Watch our new Snowreel!

Nature Picture Library’s latest showreel (or should that be snowreel?) features some of our favourite wintery footage.

Rose, our video editor, explains how she put the snowreel together

Our winter ‘Snowreel’ is the first in a series of seasonal showreels that we will be releasing across the year. Since first starting in 2003, Nature Picture Library has built a name via our outstanding collection of the world’s best nature images. Less well known, however, is our ever-expanding video selection, containing a diverse range of high-quality footage of species, locations and conservation issues from around the globe. Creating showreels featuring this footage is an enjoyable exercise, as I get to spend my working day viewing and editing the inspiring content submitted by our talented video contributors.

After such a challenging year for so many, I wanted our winter showreel to be an uplifting one. For those of us in the northern hemisphere, snow is synonymous with the festive period, so I chose to collect a range of clips that I felt reflected the awe and joy it brings to people across the world.

Playful Adelies

Personally, reviewing and editing the footage for the showreel brought me both of those things. For anyone familiar with video editing, you will know that it can be a repetitive process, chopping and changing sequences means you often end up viewing the video over and over again –  however, the footage of the Adelie penguins chasing each other never failed to make me smile. The comical nature of the clip reminded me of those sibling scuffles on Christmas day over the last of the chocolates.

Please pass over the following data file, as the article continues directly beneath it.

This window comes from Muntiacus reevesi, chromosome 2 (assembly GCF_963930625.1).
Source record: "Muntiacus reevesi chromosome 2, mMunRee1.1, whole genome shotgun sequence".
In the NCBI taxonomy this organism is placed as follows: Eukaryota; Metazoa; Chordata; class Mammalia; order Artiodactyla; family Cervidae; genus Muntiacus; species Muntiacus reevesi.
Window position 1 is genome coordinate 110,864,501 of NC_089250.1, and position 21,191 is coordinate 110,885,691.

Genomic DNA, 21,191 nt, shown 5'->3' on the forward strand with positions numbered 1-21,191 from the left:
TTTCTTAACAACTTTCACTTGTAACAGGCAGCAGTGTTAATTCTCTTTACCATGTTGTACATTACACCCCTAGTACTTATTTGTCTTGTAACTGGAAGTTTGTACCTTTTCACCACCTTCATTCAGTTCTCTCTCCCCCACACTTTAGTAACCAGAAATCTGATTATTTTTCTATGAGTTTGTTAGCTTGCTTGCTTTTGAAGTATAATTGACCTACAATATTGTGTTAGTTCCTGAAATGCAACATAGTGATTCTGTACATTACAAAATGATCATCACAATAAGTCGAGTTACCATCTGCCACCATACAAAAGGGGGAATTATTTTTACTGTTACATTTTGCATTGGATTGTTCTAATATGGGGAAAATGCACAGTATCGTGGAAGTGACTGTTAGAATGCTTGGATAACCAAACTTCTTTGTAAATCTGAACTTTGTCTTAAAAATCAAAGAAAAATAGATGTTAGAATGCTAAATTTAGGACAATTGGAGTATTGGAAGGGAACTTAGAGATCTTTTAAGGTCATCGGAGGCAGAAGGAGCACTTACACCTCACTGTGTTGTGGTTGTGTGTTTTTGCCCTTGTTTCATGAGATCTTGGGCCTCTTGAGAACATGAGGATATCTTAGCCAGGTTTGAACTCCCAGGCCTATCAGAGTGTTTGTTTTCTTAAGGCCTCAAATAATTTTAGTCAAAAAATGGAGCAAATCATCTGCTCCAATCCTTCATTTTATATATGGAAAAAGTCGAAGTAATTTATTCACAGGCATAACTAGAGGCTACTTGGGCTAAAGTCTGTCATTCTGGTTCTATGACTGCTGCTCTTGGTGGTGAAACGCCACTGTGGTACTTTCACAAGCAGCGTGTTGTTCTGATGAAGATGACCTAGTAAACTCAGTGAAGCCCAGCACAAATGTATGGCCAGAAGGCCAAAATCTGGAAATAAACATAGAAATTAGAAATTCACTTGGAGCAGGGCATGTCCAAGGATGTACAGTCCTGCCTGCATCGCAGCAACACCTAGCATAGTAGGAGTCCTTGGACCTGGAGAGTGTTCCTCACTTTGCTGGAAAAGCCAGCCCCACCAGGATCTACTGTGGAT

Beautiful Aurora

Within the showreel, I also wanted to include footage that was reminiscent of the picturesque winter scenes on our Christmas cards, and this provided me with an opportunity to showcase some of Nature Picture Library’s dynamic timelapses and drone footage. As it does to anyone who sees it, the aurora instantly sparked my imagination and with it being such a beautiful and unique phenomenon, it was a must to include.

Deep and crisp and even

Pal Hermansen’s stunning drone footage also provided some of my favourite winter scenes, as they reminded me of my favourite thing about snow – the stillness after it settles. Viewing the drone footage would often leave me daydreaming about exploring silent, snow-covered coniferous forests.

It’s safe to say, seeing all of the beautiful clips and images from the library can leave you with itchy feet at times! Unfortunately, given the current circumstances, I imagine travelling will not be on many of our agendas for the foreseeable. However, with our contributors capturing fantastic footage on their local patches and a vast collection of video clips at our fingertips, we will make sure we continue to bring you more of nature’s wonders from around the world throughout the year!

2020 proved that the natural world continues to bring comfort and happiness to us in the hardest of times. However, to keep on enjoying the species and habitats that we see on our Christmas cards, it is our responsibility to give back and continue helping nature, too. After all – our wildlife is not just for Christmas!